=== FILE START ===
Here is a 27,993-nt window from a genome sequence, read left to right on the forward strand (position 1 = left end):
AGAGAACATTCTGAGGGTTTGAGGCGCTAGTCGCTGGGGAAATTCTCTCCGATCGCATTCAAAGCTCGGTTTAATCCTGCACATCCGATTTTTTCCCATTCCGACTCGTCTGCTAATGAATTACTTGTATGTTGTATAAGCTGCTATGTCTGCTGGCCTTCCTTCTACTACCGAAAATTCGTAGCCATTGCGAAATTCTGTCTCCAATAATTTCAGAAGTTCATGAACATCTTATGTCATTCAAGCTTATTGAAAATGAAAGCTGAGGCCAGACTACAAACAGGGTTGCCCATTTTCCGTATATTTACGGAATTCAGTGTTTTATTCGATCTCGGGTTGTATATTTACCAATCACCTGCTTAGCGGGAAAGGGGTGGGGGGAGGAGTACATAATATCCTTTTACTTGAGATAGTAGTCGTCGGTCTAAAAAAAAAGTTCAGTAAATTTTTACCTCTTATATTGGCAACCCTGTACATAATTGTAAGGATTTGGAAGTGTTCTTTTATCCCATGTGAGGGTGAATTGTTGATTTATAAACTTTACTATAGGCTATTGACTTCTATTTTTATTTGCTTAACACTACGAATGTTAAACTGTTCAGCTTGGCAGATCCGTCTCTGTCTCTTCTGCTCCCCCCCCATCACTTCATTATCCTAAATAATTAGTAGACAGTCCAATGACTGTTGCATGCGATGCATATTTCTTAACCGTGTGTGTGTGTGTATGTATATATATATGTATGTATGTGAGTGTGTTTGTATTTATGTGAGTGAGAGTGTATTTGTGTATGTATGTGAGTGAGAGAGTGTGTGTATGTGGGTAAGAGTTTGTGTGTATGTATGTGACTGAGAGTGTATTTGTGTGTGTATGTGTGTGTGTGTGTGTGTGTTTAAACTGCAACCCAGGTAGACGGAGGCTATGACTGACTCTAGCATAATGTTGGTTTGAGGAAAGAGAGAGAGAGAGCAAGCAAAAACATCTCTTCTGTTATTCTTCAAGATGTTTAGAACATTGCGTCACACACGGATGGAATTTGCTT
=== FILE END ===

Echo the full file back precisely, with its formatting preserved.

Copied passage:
Here is a 27,993-nt window from a genome sequence, read left to right on the forward strand (position 1 = left end):
AGAGAACATTCTGAGGGTTTGAGGCGCTAGTCGCTGGGGAAATTCTCTCCGATCGCATTCAAAGCTCGGTTTAATCCTGCACATCCGATTTTTTCCCATTCCGACTCGTCTGCTAATGAATTACTTGTATGTTGTATAAGCTGCTATGTCTGCTGGCCTTCCTTCTACTACCGAAAATTCGTAGCCATTGCGAAATTCTGTCTCCAATAATTTCAGAAGTTCATGAACATCTTATGTCATTCAAGCTTATTGAAAATGAAAGCTGAGGCCAGACTACAAACAGGGTTGCCCATTTTCCGTATATTTACGGAATTCAGTGTTTTATTCGATCTCGGGTTGTATATTTACCAATCACCTGCTTAGCGGGAAAGGGGTGGGGGGAGGAGTACATAATATCCTTTTACTTGAGATAGTAGTCGTCGGTCTAAAAAAAAAGTTCAGTAAATTTTTACCTCTTATATTGGCAACCCTGTACATAATTGTAAGGATTTGGAAGTGTTCTTTTATCCCATGTGAGGGTGAATTGTTGATTTATAAACTTTACTATAGGCTATTGACTTCTATTTTTATTTGCTTAACACTACGAATGTTAAACTGTTCAGCTTGGCAGATCCGTCTCTGTCTCTTCTGCTCCCCCCCCATCACTTCATTATCCTAAATAATTAGTAGACAGTCCAATGACTGTTGCATGCGATGCATATTTCTTAACCGTGTGTGTGTGTGTATGTATATATATATGTATGTATGTGAGTGTGTTTGTATTTATGTGAGTGAGAGTGTATTTGTGTATGTATGTGAGTGAGAGAGTGTGTGTATGTGGGTAAGAGTTTGTGTGTATGTATGTGACTGAGAGTGTATTTGTGTGTGTATGTGTGTGTGTGTGTGTGTGTTTAAACTGCAACCCAGGTAGACGGAGGCTATGACTGACTCTAGCATAATGTTGGTTTGAGGAAAGAGAGAGAGAGAGCAAGCAAAAACATCTCTTCTGTTATTCTTCAAGATGTTTAGAACATTGCGTCACACACGGATGGAATTTGCTT